Updated: Aug 12
Just off the island of Isla Mujeres, as part of MUSA and inside the Manchones National Park, lies a statue by Salvador Quiroz Ennis. Designed to work with the environment and aid in rehabilitating the reef, Bacab now houses an enormous amount of marine life: from coral, sponges, and algae to lobsters, eel, and fish.
Salvador Quiroz Ennis, a Mexican artist, founded the office Concepto M. This business is dedicated to museological design, museography, and the construction of exhibitions and museums.
Trained as an industrial designer (in Mexico and Milan), he has developed professionally in architecture, ecology, and kinetic installation with over 20 years of experience. This has given him the ability to successfully coordinate large-scale projects such as Bacab and 132 yo-yo soy
Salvador is part of the team of artists who formed MUSA. In 2011 Bacab was placed at the bottom of what is known locally as Manchones 1, inside the Manchones National Park. In an area devoid of life and held no appeal to underwater visitors, it is now a habitat for marine life.
The statue is based on the legend of Bacabob.
They play an important role because they were born of the gods Itzamna (the creator god) and Ixchebelyax (the goddess who was humiliated, killed, and then revived). The Bacabob were four brothers who had been placed in the four cardinal points of the world to hold the sky up for fear that it would fall. When the world flooded, they escaped.
While each ruled a cardinal point, they have also been associated with the four days preceding the end of the year, the four Chaacks (divinities of rain), or the four Pauahtuns (divinities of wind). Each Bacab possessed an amulet, a turtle shell, a spider web, and two different kinds of shells, each with its own colour.
Because they are the patrons of the last four days of the year, they have gained importance in the ceremonies of veneration. They were consulted about crops, climate, and the health of bees (of which they are the primary protectors) and were the founders of beekeeping (The Mayans knew even then the absolute importance of bees). They were invoked in healing rituals, and because of this, the most famous collection of texts of Mayan healing, "The Ritual of Bacabob", was named in their honour.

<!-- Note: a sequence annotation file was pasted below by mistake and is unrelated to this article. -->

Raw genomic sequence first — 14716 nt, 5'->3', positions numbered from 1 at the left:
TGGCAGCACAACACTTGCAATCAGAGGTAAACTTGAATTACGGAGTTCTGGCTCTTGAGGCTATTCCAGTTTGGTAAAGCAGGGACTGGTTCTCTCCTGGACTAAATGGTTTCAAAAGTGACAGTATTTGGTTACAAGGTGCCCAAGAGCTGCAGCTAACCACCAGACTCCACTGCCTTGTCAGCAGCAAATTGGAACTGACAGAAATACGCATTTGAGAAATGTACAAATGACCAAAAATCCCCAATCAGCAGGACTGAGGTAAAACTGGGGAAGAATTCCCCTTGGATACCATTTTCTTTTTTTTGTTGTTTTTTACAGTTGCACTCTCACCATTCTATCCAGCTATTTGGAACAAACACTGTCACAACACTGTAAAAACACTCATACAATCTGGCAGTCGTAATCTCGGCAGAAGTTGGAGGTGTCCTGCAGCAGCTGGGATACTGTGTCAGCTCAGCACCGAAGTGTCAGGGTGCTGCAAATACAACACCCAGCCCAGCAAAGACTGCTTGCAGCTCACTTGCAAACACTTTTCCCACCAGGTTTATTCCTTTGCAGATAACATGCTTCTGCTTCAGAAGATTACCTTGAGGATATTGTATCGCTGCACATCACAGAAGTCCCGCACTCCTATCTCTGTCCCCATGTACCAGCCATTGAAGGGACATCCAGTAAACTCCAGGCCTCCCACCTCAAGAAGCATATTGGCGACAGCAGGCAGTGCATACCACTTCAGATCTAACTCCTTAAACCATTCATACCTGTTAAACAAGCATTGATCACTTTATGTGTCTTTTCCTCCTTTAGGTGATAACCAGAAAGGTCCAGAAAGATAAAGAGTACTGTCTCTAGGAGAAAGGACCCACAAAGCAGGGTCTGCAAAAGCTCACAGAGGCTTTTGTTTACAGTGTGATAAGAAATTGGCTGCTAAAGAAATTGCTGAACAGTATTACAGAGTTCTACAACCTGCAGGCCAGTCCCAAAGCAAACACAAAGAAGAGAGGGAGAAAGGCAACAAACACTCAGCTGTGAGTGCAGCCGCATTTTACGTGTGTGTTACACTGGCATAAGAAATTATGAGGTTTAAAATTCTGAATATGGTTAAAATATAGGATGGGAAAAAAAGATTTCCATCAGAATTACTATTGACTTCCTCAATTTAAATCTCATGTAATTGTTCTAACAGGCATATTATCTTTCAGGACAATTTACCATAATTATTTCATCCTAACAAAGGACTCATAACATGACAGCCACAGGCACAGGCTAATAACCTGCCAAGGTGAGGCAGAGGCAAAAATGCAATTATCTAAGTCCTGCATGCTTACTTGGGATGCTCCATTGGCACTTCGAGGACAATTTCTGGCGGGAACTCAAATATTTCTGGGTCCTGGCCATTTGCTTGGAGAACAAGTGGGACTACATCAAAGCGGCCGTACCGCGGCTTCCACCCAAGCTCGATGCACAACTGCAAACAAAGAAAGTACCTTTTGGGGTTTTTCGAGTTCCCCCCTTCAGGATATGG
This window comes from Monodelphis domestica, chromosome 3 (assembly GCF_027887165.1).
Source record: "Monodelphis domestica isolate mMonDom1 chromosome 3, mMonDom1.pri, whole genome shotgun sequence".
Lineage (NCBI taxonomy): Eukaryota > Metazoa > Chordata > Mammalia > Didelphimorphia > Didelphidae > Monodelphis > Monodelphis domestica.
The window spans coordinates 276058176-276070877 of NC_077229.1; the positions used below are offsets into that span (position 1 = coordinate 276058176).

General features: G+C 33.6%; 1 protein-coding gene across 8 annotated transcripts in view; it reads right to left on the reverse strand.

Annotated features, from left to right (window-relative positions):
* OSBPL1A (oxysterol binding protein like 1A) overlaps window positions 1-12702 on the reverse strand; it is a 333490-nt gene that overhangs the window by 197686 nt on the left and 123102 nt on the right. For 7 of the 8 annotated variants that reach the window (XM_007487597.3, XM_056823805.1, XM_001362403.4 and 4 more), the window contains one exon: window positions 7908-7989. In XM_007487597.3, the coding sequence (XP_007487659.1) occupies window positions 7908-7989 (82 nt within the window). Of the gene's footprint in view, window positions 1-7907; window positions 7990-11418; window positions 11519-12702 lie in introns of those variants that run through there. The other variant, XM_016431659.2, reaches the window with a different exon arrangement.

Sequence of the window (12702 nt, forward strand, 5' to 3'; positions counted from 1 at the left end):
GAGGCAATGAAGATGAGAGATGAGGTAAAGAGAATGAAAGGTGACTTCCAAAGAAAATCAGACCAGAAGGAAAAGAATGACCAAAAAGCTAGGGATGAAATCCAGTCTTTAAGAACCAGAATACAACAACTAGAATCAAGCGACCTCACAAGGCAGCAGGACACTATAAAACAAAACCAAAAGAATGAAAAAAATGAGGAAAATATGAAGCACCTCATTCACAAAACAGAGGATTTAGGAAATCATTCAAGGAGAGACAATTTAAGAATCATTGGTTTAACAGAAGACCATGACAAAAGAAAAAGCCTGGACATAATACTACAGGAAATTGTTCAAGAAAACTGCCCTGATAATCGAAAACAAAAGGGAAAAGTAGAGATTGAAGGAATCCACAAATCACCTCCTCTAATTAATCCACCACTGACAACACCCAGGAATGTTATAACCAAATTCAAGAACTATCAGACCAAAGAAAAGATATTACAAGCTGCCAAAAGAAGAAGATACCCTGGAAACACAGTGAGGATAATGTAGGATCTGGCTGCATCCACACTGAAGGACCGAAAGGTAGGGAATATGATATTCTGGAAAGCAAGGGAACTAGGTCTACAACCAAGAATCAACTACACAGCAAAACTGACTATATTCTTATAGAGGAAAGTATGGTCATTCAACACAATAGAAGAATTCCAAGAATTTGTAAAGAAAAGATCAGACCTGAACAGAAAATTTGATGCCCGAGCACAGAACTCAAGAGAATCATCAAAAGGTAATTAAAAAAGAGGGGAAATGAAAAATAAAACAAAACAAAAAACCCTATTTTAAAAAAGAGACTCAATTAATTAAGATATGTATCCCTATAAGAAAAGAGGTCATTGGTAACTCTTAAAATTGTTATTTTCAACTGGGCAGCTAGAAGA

For this final dedication of the Bacabob, Salvador made the sculpture to follow in the effort of healing and rehabilitation of the marine ecosystem of the Caribbean.
Entre los antiguos mayas, la tortuga es utilizada como metáfora de la tierra que flota en el mar. Con su movimiento de rotación y traslación, o contoneo, asemeja muy bien el girar de los planetas.
Expresándolo de otra manera, la tortuga es para los mayas la representación del tiempo
Según el Chilam Balam “Luego el cielo caerá, caerá sobre la Tierra, onde los cuatro dioses, los Bacabab están situados, los que evitaban la destrucción de nuestro mundo”
Among the ancient Maya, the turtle is a metaphor for the land floating in the sea. With its rotational and translational motion or swagger, it resembles the planets' rotation very well.
Expressing it another way, the turtle is, for the Mayans, the representation of time.
According to Chilam Balam, "Then the sky will fall, it will fall on Earth, where the four gods, the Bacabab, are located, those who prevented the destruction of our world."
The latticework, made of marine concrete and blocks, allows fish protection from their natural predators and the ability to produce more normally. The material used allows for the growth of corals, sponges, and algae, which are necessary for the feeding and growth of fish.
Sunk in 2011, Bacab was submerged in the second expansion of MUSA. It sits at a comfortable 9mt/30ft, making it ideal for snorkelers and divers alike.
9 meters / 30 feet
Entry Level, Beginners, and all levels of certified divers
Average Visibility Underwater
20-30 mt / 66-99 feet
Average Water Temp
28 C°/ 82F°
45 min (Pareque National Rules)
colaboradores de Wikipedia. (2022, February 7). Bacab. Wikipedia, la enciclopedia libre. https://es.wikipedia.org/wiki/Bacab
La visual de. . .. (2013). Podio. http://www.podiomx.com/2014/09/la-visual-de-mexico-en-venecia-2da-parte.html
M.U.S.A. Museo Subacuático de Arte. (2022, April 25). Underwater Sculpture by Jason deCaires Taylor. https://www.underwatersculpture.com/projects/musa-mexico/
The Underwater Museum, The submerged sculptures of Jason deCaires Taylor, Chronicle Books 2014